BLOGS

<i>Fawlty Towers</i> and <i>Blackadder</i>: Two BBC Shows That Ended Too Soon

Spaced. Extras. The Office. The Young Ones. Have you ever wondered why most British TV comedies end after only two seasons, which in brief British season numbers translates to a paltry 12 episodes? Blame Fawlty Towers. The 1975 series, starring John Cleese as an easily outraged hotel manager, is considered one of the funniest shows in British television history, and yet Cleese called it quits after only two series, before he ran out of ideas (which was the reason he gave for leaving Monty Python's Flying Circus). Released in a newly remastered boxed set today -- along with the remastered set of Rowan Atkinson's Blackadder -- it becomes painfully apparent that this is a show we would have gladly watched for another hundred episodes. After all, 12 episodes is only half of a regular American TV season, and we've watched full seasons of some pretty awful shows over the years.

Fawlty Towers is ostensibly an ensemble show, but aside from the wacky mistakes of the bumbling Spanish waiter Manuel, it's really all about Cleese's Basil Fawlty. Cleese uses everything he knows about physical comedy -- including how to maximize his lung capacity for sheer volume -- as the hotel manager who seems to hate his guests even more than he hates his wife and employees, and yet will do everything he can to hide disasters from them. Covering up corpses, outmaneuvering health inspectors, racing to pick up a takeout roast duck and trying not to offend German guests are just a few of the things that cause him to take comically huge strides and call everyone within earshot an imbecile.

Basil Fawlty was actually based on an actual hotel manager Cleese encountered while a member of Monty Python, one who criticized Terry Gilliam's table manners and threw bus schedules at guests. There will doubtless be many anecdotes, about the real Fawlty and the TV version, in Cleese's all-new commentary for this set, as well as in the new interviews with the rest of the cast. There's even a tour of the town of Torquay, the town where the show took place, and where the original hotel stood. They aren't new episodes of the show, but some new Fawlty Towers-related content is better than nothing.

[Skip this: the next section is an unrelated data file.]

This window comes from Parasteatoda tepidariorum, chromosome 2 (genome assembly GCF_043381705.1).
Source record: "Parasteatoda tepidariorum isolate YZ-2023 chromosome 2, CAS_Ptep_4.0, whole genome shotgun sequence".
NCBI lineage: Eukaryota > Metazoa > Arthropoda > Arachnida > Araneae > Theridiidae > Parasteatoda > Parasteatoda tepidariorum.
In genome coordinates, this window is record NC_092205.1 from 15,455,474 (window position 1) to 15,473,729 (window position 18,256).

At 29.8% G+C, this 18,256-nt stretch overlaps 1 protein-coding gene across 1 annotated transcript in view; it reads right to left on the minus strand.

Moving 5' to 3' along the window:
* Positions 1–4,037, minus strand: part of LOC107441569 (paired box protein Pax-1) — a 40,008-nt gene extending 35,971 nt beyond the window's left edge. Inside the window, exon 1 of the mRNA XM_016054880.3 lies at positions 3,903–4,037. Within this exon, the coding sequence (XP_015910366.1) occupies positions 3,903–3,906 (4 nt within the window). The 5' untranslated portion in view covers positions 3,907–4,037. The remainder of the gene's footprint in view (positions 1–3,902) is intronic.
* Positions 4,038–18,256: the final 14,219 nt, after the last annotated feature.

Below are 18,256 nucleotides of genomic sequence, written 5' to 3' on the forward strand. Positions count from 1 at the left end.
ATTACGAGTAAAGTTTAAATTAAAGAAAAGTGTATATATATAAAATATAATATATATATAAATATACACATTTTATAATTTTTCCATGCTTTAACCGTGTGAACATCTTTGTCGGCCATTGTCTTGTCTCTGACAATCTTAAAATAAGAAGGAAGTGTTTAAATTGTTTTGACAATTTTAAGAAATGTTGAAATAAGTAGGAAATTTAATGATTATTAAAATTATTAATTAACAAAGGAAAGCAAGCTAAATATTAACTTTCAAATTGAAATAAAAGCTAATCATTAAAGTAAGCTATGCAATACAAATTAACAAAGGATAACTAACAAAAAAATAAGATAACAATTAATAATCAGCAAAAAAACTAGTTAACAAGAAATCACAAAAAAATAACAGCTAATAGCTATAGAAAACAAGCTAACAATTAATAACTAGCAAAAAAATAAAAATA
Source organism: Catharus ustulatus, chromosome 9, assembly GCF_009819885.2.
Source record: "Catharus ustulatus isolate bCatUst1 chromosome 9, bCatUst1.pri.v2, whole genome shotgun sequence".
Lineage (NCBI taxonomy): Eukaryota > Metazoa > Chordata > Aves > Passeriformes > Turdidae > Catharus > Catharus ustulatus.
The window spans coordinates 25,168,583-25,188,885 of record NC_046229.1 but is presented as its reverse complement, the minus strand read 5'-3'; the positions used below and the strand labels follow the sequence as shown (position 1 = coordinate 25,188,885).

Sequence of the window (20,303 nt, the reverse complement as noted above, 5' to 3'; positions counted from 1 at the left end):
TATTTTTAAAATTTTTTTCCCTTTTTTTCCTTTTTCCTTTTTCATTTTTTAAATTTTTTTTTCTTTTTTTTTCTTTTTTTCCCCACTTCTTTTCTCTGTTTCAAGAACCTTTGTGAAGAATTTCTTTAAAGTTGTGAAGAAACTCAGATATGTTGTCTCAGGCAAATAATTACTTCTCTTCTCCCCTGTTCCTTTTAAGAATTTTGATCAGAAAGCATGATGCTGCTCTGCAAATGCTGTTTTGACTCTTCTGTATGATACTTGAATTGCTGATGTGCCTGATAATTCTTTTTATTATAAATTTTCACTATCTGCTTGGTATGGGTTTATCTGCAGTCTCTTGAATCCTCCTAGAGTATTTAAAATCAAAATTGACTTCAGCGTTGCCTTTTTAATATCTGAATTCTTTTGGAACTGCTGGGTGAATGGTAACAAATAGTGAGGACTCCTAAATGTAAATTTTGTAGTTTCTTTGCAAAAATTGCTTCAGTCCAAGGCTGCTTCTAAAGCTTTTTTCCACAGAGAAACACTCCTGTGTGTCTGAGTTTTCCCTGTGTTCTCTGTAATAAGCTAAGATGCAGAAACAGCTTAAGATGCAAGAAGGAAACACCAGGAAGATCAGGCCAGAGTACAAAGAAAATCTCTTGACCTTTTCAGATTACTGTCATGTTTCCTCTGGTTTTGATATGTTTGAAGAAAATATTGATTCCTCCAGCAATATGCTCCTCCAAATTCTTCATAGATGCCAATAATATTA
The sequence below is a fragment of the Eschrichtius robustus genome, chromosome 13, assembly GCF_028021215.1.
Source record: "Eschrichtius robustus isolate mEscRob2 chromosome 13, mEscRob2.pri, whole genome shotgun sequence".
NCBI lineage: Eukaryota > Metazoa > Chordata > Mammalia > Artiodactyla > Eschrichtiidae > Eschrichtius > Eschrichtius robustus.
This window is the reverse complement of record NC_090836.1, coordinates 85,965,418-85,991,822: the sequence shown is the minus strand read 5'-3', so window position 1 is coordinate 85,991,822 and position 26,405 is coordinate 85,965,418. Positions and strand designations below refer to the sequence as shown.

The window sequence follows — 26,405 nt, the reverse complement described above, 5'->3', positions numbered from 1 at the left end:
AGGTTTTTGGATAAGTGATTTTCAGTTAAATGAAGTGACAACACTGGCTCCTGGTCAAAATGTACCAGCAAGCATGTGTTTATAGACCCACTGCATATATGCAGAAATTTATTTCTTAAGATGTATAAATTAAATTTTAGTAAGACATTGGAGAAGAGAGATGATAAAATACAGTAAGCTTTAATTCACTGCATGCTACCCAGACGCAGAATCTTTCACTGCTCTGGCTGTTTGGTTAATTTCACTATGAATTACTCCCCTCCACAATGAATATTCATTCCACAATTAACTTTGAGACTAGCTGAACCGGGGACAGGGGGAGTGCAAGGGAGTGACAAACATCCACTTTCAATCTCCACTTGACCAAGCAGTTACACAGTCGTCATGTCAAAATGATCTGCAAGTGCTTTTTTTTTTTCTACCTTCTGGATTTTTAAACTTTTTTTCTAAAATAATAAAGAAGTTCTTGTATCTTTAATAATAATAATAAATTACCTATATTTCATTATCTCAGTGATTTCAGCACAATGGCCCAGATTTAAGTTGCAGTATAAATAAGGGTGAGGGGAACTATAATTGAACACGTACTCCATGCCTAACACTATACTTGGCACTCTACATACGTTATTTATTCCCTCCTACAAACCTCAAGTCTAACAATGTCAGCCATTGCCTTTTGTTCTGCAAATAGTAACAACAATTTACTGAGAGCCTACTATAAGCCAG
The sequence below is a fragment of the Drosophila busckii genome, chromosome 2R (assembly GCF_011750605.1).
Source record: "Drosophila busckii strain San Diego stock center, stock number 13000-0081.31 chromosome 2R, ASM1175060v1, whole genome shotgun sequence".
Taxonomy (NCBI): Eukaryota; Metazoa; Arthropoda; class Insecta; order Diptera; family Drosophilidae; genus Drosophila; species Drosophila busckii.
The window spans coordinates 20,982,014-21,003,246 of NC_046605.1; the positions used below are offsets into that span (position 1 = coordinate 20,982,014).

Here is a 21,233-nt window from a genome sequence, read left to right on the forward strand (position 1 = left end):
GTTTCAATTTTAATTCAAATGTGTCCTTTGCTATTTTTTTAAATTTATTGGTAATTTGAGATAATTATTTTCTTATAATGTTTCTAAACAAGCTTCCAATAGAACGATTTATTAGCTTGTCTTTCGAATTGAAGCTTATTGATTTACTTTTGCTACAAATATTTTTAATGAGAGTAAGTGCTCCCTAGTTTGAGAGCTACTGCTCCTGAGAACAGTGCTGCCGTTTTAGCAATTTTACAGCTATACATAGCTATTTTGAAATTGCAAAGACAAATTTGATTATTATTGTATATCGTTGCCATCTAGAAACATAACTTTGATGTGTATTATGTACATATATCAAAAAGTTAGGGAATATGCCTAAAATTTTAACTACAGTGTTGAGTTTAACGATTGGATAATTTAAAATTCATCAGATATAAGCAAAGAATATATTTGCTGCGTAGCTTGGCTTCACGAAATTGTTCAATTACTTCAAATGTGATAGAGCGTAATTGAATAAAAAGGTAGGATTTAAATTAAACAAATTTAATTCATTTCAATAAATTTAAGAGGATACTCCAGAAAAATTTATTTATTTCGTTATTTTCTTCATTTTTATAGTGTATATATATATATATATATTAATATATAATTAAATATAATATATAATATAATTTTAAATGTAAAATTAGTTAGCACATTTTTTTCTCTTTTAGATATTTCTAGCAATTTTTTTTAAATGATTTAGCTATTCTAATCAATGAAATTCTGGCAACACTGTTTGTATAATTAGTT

Blackadder may have twice as many episodes in its complete collection as Fawlty Towers (plus a few specials, including a Christmas Carol parody), but it somehow seems just as small -- probably because each of their four series is a completely different show, giving us only six episodes to get to know each world. Rowan Atkinson plays the main character throughout, but each series sees him scheming venomously in a different era, with a different supporting cast and a different job description. In The Black Adder he's a prince in the Middle Ages, but in Blackadder II he's a Lord in Queen Elizabeth's court, while Blackadder the Third sees him as the butler to the Prince of Wales in Regency times, and Blackadder Goes Forth finds him on the front lines of World War I.

While Atkinson is at his most sarcastic and jaded here (the polar opposite of Mr. Bean), it's the supporting players who bring a lot of the humor by setting up his hilariously dry commentary. Hugh Laurie is a recurring face, playing the cheery and idiotic Prince of Wales throughout Series 3 (and a similar dope in Series 4), and Laurie's old partner Stephen Fry plays the Queen's Lord Chamberlain in Series 2 and a general in Series 4. (He also makes a guest appearance as the Duke of Wellington in Series 3.) Tony Robinson plays Blackadder's assistant/lackey Baldrick in all four series, and his naively optimistic utterances earn the lion's share of the laughs. Robinson would also play the role in later specials included in the DVD collection, including Blackadder's Christmas Carol, Blackadder: The Cavalier Years (a 15-minute episode set during the English Civil War) and Blackadder: Back and Forth, in which a present-day Blackadder and Baldrick hop through time in a time machine, including a trip to the time of the dinosaurs.

A fifth Blackadder series was often suggested, but never materialized, which is a shame, as the specials seem to indicate there's still life in the characters. Basically, it's a crime that both of these shows were allowed to end with so few episodes under their belt, but then, it's hard to think of an American series that has provided such a rich experience in such a short amount of airtime.

Comments

SHARE THE SNARK

X

Get the most of your experience.
Share the Snark!

See content relevant to you based on what your friends are reading and watching.

Share your activity with your friends to Facebook's News Feed, Timeline and Ticker.

Stay in Control: Delete any item from your activity that you choose not to share.

MOST RECENT POSTS

BLOG ARCHIVES

Brilliant But Cancelled

March 2014

1 ENTRIES

February 2014

1 ENTRIES

January 2014

2 ENTRIES

December 2013

1 ENTRIES

November 2013

1 ENTRIES

October 2013

4 ENTRIES

September 2013

3 ENTRIES

August 2013

2 ENTRIES

July 2013

3 ENTRIES

June 2013

1 ENTRIES

May 2013

2 ENTRIES

March 2013

2 ENTRIES

January 2013

2 ENTRIES

December 2012

1 ENTRIES

November 2012

2 ENTRIES

August 2012

1 ENTRIES

July 2012

2 ENTRIES

June 2012

2 ENTRIES

May 2012

3 ENTRIES

April 2012

2 ENTRIES

March 2012

1 ENTRIES

February 2012

1 ENTRIES

January 2012

1 ENTRIES

The Latest Activity On TwOP